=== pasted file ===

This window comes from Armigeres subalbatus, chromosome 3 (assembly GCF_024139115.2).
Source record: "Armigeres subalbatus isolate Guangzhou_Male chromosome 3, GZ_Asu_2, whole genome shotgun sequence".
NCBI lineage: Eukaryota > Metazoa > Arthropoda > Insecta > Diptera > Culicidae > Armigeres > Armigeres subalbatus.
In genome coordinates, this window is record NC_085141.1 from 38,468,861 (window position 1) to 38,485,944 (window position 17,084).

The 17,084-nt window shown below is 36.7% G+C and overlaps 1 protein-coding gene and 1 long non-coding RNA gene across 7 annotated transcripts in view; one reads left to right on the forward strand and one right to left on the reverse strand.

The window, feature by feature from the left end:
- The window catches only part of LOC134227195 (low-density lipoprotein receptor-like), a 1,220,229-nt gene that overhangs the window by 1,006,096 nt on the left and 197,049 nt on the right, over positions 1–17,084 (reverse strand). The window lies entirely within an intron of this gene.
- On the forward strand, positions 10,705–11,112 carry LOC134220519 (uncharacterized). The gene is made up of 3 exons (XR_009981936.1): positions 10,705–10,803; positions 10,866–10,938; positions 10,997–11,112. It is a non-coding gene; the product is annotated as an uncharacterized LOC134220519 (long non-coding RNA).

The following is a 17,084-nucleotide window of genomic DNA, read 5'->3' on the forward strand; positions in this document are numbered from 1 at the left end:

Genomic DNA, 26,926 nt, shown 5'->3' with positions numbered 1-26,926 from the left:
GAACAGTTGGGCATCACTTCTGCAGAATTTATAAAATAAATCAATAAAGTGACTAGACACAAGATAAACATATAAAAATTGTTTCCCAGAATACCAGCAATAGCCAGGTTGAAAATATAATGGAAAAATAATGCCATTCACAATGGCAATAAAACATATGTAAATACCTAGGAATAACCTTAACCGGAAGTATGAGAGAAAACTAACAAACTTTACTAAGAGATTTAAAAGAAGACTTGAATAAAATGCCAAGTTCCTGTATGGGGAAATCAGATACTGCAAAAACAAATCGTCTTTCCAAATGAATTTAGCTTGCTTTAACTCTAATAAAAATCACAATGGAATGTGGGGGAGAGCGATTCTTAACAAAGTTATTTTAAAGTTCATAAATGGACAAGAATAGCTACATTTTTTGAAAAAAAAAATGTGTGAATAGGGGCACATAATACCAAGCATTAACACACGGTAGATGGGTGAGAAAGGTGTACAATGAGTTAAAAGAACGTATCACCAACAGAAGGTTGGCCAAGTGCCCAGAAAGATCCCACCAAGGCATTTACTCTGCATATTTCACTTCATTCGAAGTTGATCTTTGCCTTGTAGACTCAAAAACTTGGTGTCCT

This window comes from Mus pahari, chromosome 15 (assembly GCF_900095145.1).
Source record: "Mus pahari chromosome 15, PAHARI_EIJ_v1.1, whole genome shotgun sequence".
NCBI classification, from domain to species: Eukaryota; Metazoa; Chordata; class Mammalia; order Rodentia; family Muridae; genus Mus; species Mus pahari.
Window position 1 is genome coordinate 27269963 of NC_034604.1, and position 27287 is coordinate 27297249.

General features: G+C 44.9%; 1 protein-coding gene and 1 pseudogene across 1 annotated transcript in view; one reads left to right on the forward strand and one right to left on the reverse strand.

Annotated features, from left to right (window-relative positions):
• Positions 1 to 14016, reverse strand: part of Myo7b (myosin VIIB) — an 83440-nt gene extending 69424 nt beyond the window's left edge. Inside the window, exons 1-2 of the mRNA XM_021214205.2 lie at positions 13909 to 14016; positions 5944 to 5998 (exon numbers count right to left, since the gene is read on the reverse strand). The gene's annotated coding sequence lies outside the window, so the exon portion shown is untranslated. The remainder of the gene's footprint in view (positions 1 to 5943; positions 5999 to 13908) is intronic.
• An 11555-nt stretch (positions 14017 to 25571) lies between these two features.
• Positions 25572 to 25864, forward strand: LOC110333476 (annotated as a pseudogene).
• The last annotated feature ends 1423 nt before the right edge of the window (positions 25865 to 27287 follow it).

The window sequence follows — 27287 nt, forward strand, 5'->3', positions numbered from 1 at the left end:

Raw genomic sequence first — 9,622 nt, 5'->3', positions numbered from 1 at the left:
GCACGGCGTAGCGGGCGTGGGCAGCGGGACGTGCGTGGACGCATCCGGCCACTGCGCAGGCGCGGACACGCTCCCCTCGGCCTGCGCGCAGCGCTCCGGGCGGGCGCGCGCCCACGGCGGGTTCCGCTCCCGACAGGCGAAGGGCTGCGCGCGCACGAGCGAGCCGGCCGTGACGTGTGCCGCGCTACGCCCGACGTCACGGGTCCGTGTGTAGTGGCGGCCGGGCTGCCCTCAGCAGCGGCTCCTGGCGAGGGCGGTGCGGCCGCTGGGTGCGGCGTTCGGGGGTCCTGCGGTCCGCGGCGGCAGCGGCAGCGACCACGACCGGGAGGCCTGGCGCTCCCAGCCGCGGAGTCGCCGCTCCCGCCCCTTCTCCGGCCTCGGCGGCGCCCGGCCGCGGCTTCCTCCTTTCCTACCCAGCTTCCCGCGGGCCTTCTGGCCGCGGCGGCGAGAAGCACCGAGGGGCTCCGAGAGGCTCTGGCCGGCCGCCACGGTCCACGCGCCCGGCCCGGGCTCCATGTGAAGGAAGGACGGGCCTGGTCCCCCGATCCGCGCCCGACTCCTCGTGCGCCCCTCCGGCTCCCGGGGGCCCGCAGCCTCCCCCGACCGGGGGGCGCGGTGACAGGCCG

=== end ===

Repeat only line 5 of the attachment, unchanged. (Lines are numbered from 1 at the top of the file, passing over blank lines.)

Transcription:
The 17,084-nt window shown below is 36.7% G+C and overlaps 1 protein-coding gene and 1 long non-coding RNA gene across 7 annotated transcripts in view; one reads left to right on the forward strand and one right to left on the reverse strand.